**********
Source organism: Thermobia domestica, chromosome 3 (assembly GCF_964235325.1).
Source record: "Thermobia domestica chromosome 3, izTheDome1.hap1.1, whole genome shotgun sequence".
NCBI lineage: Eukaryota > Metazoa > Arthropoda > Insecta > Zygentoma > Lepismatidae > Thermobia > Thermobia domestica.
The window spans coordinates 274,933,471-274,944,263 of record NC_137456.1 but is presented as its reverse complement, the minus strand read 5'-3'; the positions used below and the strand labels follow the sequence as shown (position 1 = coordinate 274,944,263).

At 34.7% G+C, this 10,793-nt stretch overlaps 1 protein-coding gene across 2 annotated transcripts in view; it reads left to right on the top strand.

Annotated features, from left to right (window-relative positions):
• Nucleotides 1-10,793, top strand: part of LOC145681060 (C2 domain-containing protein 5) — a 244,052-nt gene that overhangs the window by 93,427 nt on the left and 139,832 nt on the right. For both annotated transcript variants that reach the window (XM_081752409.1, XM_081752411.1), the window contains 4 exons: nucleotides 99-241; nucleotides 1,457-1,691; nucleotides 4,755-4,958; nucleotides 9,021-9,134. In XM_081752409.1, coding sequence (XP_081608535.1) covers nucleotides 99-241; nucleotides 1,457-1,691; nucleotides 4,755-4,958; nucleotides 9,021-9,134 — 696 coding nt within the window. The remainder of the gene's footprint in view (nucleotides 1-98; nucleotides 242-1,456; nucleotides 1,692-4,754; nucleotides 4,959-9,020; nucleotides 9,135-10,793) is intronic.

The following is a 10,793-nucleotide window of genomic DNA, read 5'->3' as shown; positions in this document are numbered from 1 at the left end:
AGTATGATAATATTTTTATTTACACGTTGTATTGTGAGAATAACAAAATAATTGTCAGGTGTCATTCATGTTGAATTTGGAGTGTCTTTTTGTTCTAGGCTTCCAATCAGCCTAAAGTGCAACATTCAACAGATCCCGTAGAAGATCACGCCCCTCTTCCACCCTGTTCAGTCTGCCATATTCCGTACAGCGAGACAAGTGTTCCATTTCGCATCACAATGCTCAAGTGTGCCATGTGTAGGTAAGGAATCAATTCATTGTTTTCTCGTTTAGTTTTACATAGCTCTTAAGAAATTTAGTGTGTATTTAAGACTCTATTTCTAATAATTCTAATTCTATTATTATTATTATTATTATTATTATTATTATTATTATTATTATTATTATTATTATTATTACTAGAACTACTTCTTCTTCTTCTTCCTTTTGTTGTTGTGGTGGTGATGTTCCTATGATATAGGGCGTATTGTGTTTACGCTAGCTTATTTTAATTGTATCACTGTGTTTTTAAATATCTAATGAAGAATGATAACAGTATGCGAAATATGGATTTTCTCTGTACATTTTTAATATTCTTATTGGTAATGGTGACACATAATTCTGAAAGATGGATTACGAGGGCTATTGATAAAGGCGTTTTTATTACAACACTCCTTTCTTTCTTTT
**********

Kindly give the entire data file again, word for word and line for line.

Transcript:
Source organism: Thermobia domestica, chromosome 3 (assembly GCF_964235325.1).
Source record: "Thermobia domestica chromosome 3, izTheDome1.hap1.1, whole genome shotgun sequence".
NCBI lineage: Eukaryota > Metazoa > Arthropoda > Insecta > Zygentoma > Lepismatidae > Thermobia > Thermobia domestica.
The window spans coordinates 274,933,471-274,944,263 of record NC_137456.1 but is presented as its reverse complement, the minus strand read 5'-3'; the positions used below and the strand labels follow the sequence as shown (position 1 = coordinate 274,944,263).

At 34.7% G+C, this 10,793-nt stretch overlaps 1 protein-coding gene across 2 annotated transcripts in view; it reads left to right on the top strand.

Annotated features, from left to right (window-relative positions):
• Nucleotides 1-10,793, top strand: part of LOC145681060 (C2 domain-containing protein 5) — a 244,052-nt gene that overhangs the window by 93,427 nt on the left and 139,832 nt on the right. For both annotated transcript variants that reach the window (XM_081752409.1, XM_081752411.1), the window contains 4 exons: nucleotides 99-241; nucleotides 1,457-1,691; nucleotides 4,755-4,958; nucleotides 9,021-9,134. In XM_081752409.1, coding sequence (XP_081608535.1) covers nucleotides 99-241; nucleotides 1,457-1,691; nucleotides 4,755-4,958; nucleotides 9,021-9,134 — 696 coding nt within the window. The remainder of the gene's footprint in view (nucleotides 1-98; nucleotides 242-1,456; nucleotides 1,692-4,754; nucleotides 4,959-9,020; nucleotides 9,135-10,793) is intronic.

The following is a 10,793-nucleotide window of genomic DNA, read 5'->3' as shown; positions in this document are numbered from 1 at the left end:
AGTATGATAATATTTTTATTTACACGTTGTATTGTGAGAATAACAAAATAATTGTCAGGTGTCATTCATGTTGAATTTGGAGTGTCTTTTTGTTCTAGGCTTCCAATCAGCCTAAAGTGCAACATTCAACAGATCCCGTAGAAGATCACGCCCCTCTTCCACCCTGTTCAGTCTGCCATATTCCGTACAGCGAGACAAGTGTTCCATTTCGCATCACAATGCTCAAGTGTGCCATGTGTAGGTAAGGAATCAATTCATTGTTTTCTCGTTTAGTTTTACATAGCTCTTAAGAAATTTAGTGTGTATTTAAGACTCTATTTCTAATAATTCTAATTCTATTATTATTATTATTATTATTATTATTATTATTATTATTATTATTATTATTATTATTATTACTAGAACTACTTCTTCTTCTTCTTCCTTTTGTTGTTGTGGTGGTGATGTTCCTATGATATAGGGCGTATTGTGTTTACGCTAGCTTATTTTAATTGTATCACTGTGTTTTTAAATATCTAATGAAGAATGATAACAGTATGCGAAATATGGATTTTCTCTGTACATTTTTAATATTCTTATTGGTAATGGTGACACATAATTCTGAAAGATGGATTACGAGGGCTATTGATAAAGGCGTTTTTATTACAACACTCCTTTCTTTCTTTT